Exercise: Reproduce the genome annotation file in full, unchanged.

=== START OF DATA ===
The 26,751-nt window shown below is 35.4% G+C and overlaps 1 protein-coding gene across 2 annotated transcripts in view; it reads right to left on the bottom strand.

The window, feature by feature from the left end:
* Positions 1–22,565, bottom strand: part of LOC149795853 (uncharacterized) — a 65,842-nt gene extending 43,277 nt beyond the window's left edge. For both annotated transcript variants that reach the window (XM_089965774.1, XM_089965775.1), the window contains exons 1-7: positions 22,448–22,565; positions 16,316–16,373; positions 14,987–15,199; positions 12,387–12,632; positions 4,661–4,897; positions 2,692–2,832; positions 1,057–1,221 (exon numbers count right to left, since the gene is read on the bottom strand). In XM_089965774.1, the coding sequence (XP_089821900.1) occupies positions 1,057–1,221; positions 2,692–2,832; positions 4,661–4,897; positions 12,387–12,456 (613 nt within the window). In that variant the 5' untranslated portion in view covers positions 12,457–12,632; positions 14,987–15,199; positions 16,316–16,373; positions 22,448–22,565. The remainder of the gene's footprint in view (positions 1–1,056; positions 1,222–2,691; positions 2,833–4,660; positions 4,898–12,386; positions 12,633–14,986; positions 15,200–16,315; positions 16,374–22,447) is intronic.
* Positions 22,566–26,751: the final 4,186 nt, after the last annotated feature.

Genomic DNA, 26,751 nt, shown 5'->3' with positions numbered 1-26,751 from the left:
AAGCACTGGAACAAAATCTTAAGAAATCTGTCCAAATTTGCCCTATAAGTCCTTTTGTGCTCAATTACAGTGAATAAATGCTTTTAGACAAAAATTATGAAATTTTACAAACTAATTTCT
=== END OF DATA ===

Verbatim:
The 26,751-nt window shown below is 35.4% G+C and overlaps 1 protein-coding gene across 2 annotated transcripts in view; it reads right to left on the bottom strand.

The window, feature by feature from the left end:
* Positions 1–22,565, bottom strand: part of LOC149795853 (uncharacterized) — a 65,842-nt gene extending 43,277 nt beyond the window's left edge. For both annotated transcript variants that reach the window (XM_089965774.1, XM_089965775.1), the window contains exons 1-7: positions 22,448–22,565; positions 16,316–16,373; positions 14,987–15,199; positions 12,387–12,632; positions 4,661–4,897; positions 2,692–2,832; positions 1,057–1,221 (exon numbers count right to left, since the gene is read on the bottom strand). In XM_089965774.1, the coding sequence (XP_089821900.1) occupies positions 1,057–1,221; positions 2,692–2,832; positions 4,661–4,897; positions 12,387–12,456 (613 nt within the window). In that variant the 5' untranslated portion in view covers positions 12,457–12,632; positions 14,987–15,199; positions 16,316–16,373; positions 22,448–22,565. The remainder of the gene's footprint in view (positions 1–1,056; positions 1,222–2,691; positions 2,833–4,660; positions 4,898–12,386; positions 12,633–14,986; positions 15,200–16,315; positions 16,374–22,447) is intronic.
* Positions 22,566–26,751: the final 4,186 nt, after the last annotated feature.

Genomic DNA, 26,751 nt, shown 5'->3' with positions numbered 1-26,751 from the left:
AAGCACTGGAACAAAATCTTAAGAAATCTGTCCAAATTTGCCCTATAAGTCCTTTTGTGCTCAATTACAGTGAATAAATGCTTTTAGACAAAAATTATGAAATTTTACAAACTAATTTCT